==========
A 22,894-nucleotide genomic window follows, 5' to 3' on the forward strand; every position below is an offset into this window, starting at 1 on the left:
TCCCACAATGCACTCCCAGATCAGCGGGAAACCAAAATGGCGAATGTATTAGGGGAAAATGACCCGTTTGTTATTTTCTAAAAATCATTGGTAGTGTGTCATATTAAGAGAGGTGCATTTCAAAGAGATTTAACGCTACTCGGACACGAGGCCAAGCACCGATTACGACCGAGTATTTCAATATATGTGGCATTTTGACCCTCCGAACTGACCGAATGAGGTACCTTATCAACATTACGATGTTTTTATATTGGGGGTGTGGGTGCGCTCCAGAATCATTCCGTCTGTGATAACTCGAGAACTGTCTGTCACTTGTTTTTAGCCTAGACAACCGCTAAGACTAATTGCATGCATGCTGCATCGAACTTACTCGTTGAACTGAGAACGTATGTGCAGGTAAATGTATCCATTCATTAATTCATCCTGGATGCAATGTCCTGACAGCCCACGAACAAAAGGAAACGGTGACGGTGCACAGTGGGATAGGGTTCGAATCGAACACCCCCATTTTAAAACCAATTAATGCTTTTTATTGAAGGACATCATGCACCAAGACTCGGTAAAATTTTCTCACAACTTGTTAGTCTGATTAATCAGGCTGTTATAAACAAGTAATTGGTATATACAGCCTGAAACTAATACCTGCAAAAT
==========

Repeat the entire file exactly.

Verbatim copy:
A 22,894-nucleotide genomic window follows, 5' to 3' on the forward strand; every position below is an offset into this window, starting at 1 on the left:
TCCCACAATGCACTCCCAGATCAGCGGGAAACCAAAATGGCGAATGTATTAGGGGAAAATGACCCGTTTGTTATTTTCTAAAAATCATTGGTAGTGTGTCATATTAAGAGAGGTGCATTTCAAAGAGATTTAACGCTACTCGGACACGAGGCCAAGCACCGATTACGACCGAGTATTTCAATATATGTGGCATTTTGACCCTCCGAACTGACCGAATGAGGTACCTTATCAACATTACGATGTTTTTATATTGGGGGTGTGGGTGCGCTCCAGAATCATTCCGTCTGTGATAACTCGAGAACTGTCTGTCACTTGTTTTTAGCCTAGACAACCGCTAAGACTAATTGCATGCATGCTGCATCGAACTTACTCGTTGAACTGAGAACGTATGTGCAGGTAAATGTATCCATTCATTAATTCATCCTGGATGCAATGTCCTGACAGCCCACGAACAAAAGGAAACGGTGACGGTGCACAGTGGGATAGGGTTCGAATCGAACACCCCCATTTTAAAACCAATTAATGCTTTTTATTGAAGGACATCATGCACCAAGACTCGGTAAAATTTTCTCACAACTTGTTAGTCTGATTAATCAGGCTGTTATAAACAAGTAATTGGTATATACAGCCTGAAACTAATACCTGCAAAAT